Darfur: every celebs’ favourite African war

A new book reveals how celebrities’ and human rights activists’ simple-minded moral posturing on Darfur made the conflict even worse.

Philip Hammond

Topics Books

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This article is republished from the February 2010 issue of the spiked review of books. View the whole issue here.

‘I had come for an adventure’, says freelance foreign correspondent Rob Crilly of his time in Sudan. ‘Changing the world or saving Darfur were not part of my agenda.’ This characteristically frank and unpretentious comment captures the core strength of his book Saving Darfur: Everyone’s Favourite African War: its honesty.

That honesty means that Crilly refuses to ignore awkward facts that don’t fit the accepted narrative about the ongoing conflict in the Darfur region of Sudan. His fair-minded efforts to understand the motivations of the various actors involved ultimately lead him to challenge head-on the over-simplifications and distortions perpetuated by many Western journalists and Save Darfur campaigners. ‘By focusing on criminalising a government and making military intervention the top priority’, he argues, ‘[the Save Darfur Coalition] has made peace more elusive and increased the suffering of ordinary Darfuris’. His challenge springs, not from having some axe of his own to grind, but from the good reporter’s desire to really nail the story.

Crilly conveys the excitement and glamour of the foreign correspondent’s work, sometimes in unpromising circumstances. His most animated account of pursuing elusive leads and racing to scoop his rivals concerns the apparently trivial story of Gillian Gibbons, the British teacher in a Khartoum school who was arrested in 2007 for allowing her pupils to name a teddy bear ‘Mohammed’. When a snooty US colleague dismisses this light human-interest piece as a frivolous distraction from the serious stories needing to be told about Darfur, Crilly’s robust retort is: ‘I think you are talking bollocks.’ Insisting it is a ‘bloody great story’, Crilly recounts his ‘elation’ at being in the right place at the right time to reap fame and fortune from telling the tale. And, as he chases down the story, it turns out that this minor episode of cultural misunderstanding yields valuable insights into the workings of the Sudanese political system.

Gibbons was released after the intercession of two British Muslim peers, Baroness Sayeeda Warsi and Lord Nazir Ahmed: it was not lectures and threats that produced a result but ‘an appeal to common sense’, which offered President Omar al Bashir a face-saving way out instead of backing him in to a corner. Might this tell us something about the international approach to Sudan over Darfur, wonders Crilly – that shrill Western hectoring is actually counterproductive, making an already shaky regime feel even more threatened?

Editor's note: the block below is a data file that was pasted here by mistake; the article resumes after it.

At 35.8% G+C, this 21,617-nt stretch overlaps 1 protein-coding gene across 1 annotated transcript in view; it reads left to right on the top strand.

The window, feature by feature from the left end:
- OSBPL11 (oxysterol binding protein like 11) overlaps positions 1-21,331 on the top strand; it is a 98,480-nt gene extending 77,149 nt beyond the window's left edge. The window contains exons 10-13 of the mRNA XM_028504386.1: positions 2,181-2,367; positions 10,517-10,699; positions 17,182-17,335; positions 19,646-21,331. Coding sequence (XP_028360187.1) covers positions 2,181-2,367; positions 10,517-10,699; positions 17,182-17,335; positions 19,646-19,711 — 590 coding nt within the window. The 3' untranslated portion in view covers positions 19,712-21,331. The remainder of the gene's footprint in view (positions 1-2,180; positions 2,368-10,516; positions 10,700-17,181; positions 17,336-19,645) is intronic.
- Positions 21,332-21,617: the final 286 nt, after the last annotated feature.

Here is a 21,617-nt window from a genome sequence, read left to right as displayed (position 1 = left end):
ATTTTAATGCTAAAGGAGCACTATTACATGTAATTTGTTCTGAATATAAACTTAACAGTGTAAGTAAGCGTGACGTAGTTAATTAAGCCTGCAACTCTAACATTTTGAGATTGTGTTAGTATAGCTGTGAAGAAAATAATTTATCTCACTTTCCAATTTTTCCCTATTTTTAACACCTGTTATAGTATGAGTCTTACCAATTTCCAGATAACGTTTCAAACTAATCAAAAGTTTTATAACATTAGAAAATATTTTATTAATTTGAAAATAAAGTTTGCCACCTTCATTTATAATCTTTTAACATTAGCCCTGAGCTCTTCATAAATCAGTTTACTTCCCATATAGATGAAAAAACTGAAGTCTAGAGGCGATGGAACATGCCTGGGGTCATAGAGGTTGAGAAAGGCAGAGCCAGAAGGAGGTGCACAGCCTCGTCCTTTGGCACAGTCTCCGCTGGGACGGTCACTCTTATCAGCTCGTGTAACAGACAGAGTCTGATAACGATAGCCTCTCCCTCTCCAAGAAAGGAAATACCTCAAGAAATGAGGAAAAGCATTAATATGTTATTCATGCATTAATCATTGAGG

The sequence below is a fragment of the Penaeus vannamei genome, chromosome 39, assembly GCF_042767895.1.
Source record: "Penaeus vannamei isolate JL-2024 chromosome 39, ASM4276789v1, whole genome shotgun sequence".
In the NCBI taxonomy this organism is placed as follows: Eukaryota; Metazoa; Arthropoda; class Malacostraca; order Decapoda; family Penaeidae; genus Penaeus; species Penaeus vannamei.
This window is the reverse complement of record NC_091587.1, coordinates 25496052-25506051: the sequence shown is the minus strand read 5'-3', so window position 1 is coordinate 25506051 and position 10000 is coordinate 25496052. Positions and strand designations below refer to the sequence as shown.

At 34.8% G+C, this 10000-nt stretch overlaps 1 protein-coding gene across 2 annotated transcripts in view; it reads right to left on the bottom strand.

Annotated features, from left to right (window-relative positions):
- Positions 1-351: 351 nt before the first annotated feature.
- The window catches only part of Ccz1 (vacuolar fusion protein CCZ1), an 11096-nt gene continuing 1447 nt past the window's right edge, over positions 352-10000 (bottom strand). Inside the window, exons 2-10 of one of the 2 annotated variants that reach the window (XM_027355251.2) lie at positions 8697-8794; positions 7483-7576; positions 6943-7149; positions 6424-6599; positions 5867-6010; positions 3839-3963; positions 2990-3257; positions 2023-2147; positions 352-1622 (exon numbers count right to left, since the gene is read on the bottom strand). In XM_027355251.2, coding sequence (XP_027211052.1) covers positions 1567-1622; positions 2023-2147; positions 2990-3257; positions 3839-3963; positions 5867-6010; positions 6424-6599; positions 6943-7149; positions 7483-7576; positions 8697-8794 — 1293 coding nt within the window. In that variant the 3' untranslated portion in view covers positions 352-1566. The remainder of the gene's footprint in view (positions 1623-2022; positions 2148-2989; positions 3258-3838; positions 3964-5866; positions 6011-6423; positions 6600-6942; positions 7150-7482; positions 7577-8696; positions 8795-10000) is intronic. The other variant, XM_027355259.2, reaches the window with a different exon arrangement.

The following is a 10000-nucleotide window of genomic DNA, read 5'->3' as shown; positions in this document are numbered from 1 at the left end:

This is not to suggest that Crilly is in any way sympathetic to Bashir’s government. He frequently deplores its cruelty and vividly describes the suffering it has caused. What he does not do, however, is demonise it as an evil regime hell-bent on genocide. Instead, he suggests that Bashir has pursued a strategy of ‘counter-insurgency on the cheap’, in the words of Sudan scholar Alex de Waal. Crilly’s encounters with Sudanese soldiers reveal an unreliable military with doubtful loyalties – the army is full of Darfuris and also includes men from southern Sudan who until recently were themselves at war with the government. Recruiting proxy militia forces – the Janjaweed, or ‘devils on horseback’ – with promises of land and money, and giving them ‘the chance to loot and steal’, argues Crilly, ‘seemed to be the way a government with a thin grip on its vast country fought for survival’. Previous Sudanese presidents did much the same thing, he notes, and so did the British when they were Sudan’s imperial rulers.

Although this is a personal account, full of colourful anecdotes and wry asides, Crilly resists the temptation to put himself at the centre of the story. Since the early 1990s the fashion has been for Western journalists to use other people’s wars as a backdrop for their own existential voyages of moral self-discovery. Crilly’s more down-to-earth approach shuns the simplification and narcissism of that emotive and ‘attached’ style of journalism. Arriving in Sudan in September 2004, shortly after then US secretary of state Colin Powell had described the situation in Darfur as ‘genocide’, Crilly quickly finds that the war as understood in the West is ‘slipping out of focus’, as ‘black and white certainties’ start ‘mixing into grey’. Rather than seeking, as so many have done, to speak on behalf of the victims of conflict, Crilly’s aim is to ‘broadcast the real voices from the aid camps, the rebel villages and the Arab camel markets’.